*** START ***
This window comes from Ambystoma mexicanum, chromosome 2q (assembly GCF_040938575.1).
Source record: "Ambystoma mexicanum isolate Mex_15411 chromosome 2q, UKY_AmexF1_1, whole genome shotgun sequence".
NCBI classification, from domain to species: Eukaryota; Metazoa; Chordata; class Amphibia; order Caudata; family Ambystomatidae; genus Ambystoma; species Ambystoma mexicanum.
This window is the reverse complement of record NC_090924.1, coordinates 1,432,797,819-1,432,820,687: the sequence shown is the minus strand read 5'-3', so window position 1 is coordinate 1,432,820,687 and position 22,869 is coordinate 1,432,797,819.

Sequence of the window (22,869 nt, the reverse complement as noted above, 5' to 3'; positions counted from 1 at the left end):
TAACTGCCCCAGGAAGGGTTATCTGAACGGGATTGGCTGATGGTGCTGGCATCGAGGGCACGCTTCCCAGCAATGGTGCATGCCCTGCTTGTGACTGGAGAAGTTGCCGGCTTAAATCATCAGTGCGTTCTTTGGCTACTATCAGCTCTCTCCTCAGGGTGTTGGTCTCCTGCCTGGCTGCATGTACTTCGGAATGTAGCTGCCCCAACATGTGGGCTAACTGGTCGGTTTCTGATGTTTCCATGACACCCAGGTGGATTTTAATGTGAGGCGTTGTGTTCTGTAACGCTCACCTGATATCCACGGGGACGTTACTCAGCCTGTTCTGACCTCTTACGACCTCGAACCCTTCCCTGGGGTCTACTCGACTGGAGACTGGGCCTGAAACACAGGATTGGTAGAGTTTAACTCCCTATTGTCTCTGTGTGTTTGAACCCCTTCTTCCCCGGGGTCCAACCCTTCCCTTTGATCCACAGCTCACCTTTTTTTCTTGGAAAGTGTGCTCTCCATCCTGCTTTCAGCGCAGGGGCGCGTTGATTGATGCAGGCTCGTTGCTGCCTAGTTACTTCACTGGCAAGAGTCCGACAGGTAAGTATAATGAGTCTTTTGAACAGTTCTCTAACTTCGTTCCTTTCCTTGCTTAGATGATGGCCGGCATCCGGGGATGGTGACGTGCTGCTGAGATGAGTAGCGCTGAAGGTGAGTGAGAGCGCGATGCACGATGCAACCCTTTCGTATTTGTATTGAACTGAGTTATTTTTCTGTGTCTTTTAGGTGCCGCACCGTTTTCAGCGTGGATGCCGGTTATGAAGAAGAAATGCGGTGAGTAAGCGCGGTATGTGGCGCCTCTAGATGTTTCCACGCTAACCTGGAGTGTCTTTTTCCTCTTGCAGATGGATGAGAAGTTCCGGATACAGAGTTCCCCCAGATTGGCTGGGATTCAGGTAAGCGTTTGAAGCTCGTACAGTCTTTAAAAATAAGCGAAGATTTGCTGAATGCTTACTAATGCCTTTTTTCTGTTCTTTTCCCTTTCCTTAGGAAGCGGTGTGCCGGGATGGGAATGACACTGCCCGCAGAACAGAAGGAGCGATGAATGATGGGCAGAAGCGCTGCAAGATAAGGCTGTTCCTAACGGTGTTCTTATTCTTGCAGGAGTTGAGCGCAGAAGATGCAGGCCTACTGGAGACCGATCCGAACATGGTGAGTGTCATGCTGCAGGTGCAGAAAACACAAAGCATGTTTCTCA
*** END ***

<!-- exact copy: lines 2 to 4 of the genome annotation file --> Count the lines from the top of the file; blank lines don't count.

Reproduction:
Source record: "Ambystoma mexicanum isolate Mex_15411 chromosome 2q, UKY_AmexF1_1, whole genome shotgun sequence".
NCBI classification, from domain to species: Eukaryota; Metazoa; Chordata; class Amphibia; order Caudata; family Ambystomatidae; genus Ambystoma; species Ambystoma mexicanum.
This window is the reverse complement of record NC_090924.1, coordinates 1,432,797,819-1,432,820,687: the sequence shown is the minus strand read 5'-3', so window position 1 is coordinate 1,432,820,687 and position 22,869 is coordinate 1,432,797,819.